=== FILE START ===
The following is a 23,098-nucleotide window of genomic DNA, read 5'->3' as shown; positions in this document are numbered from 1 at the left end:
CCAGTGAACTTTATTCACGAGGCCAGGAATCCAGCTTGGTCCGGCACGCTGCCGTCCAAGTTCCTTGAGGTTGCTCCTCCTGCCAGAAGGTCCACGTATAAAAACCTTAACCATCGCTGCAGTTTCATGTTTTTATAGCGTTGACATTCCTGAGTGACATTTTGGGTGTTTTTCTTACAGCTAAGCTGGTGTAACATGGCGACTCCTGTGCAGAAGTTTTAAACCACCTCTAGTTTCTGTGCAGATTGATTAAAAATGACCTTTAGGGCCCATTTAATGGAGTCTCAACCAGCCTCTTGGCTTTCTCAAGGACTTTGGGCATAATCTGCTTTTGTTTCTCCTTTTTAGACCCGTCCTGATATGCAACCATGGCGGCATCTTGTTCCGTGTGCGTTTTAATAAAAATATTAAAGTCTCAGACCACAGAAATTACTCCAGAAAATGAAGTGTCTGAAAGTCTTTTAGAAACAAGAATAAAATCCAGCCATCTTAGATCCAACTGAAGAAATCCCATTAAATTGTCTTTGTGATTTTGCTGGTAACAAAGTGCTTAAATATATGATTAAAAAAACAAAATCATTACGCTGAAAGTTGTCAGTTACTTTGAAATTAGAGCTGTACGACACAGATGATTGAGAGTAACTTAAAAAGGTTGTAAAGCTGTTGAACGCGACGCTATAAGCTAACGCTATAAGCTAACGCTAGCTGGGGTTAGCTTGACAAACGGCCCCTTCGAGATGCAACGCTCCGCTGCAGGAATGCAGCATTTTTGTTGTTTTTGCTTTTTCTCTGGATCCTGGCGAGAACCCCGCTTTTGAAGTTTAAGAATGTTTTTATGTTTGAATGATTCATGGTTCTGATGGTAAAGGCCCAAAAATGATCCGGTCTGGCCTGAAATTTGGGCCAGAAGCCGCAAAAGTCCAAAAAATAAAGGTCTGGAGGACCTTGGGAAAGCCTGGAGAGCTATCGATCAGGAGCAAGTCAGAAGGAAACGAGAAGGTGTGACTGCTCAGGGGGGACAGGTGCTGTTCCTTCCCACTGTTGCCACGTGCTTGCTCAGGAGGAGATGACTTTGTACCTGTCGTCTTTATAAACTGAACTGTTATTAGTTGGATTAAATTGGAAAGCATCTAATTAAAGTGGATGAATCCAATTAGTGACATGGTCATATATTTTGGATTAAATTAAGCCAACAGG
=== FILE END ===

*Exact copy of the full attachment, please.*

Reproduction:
The following is a 23,098-nucleotide window of genomic DNA, read 5'->3' as shown; positions in this document are numbered from 1 at the left end:
CCAGTGAACTTTATTCACGAGGCCAGGAATCCAGCTTGGTCCGGCACGCTGCCGTCCAAGTTCCTTGAGGTTGCTCCTCCTGCCAGAAGGTCCACGTATAAAAACCTTAACCATCGCTGCAGTTTCATGTTTTTATAGCGTTGACATTCCTGAGTGACATTTTGGGTGTTTTTCTTACAGCTAAGCTGGTGTAACATGGCGACTCCTGTGCAGAAGTTTTAAACCACCTCTAGTTTCTGTGCAGATTGATTAAAAATGACCTTTAGGGCCCATTTAATGGAGTCTCAACCAGCCTCTTGGCTTTCTCAAGGACTTTGGGCATAATCTGCTTTTGTTTCTCCTTTTTAGACCCGTCCTGATATGCAACCATGGCGGCATCTTGTTCCGTGTGCGTTTTAATAAAAATATTAAAGTCTCAGACCACAGAAATTACTCCAGAAAATGAAGTGTCTGAAAGTCTTTTAGAAACAAGAATAAAATCCAGCCATCTTAGATCCAACTGAAGAAATCCCATTAAATTGTCTTTGTGATTTTGCTGGTAACAAAGTGCTTAAATATATGATTAAAAAAACAAAATCATTACGCTGAAAGTTGTCAGTTACTTTGAAATTAGAGCTGTACGACACAGATGATTGAGAGTAACTTAAAAAGGTTGTAAAGCTGTTGAACGCGACGCTATAAGCTAACGCTATAAGCTAACGCTAGCTGGGGTTAGCTTGACAAACGGCCCCTTCGAGATGCAACGCTCCGCTGCAGGAATGCAGCATTTTTGTTGTTTTTGCTTTTTCTCTGGATCCTGGCGAGAACCCCGCTTTTGAAGTTTAAGAATGTTTTTATGTTTGAATGATTCATGGTTCTGATGGTAAAGGCCCAAAAATGATCCGGTCTGGCCTGAAATTTGGGCCAGAAGCCGCAAAAGTCCAAAAAATAAAGGTCTGGAGGACCTTGGGAAAGCCTGGAGAGCTATCGATCAGGAGCAAGTCAGAAGGAAACGAGAAGGTGTGACTGCTCAGGGGGGACAGGTGCTGTTCCTTCCCACTGTTGCCACGTGCTTGCTCAGGAGGAGATGACTTTGTACCTGTCGTCTTTATAAACTGAACTGTTATTAGTTGGATTAAATTGGAAAGCATCTAATTAAAGTGGATGAATCCAATTAGTGACATGGTCATATATTTTGGATTAAATTAAGCCAACAGG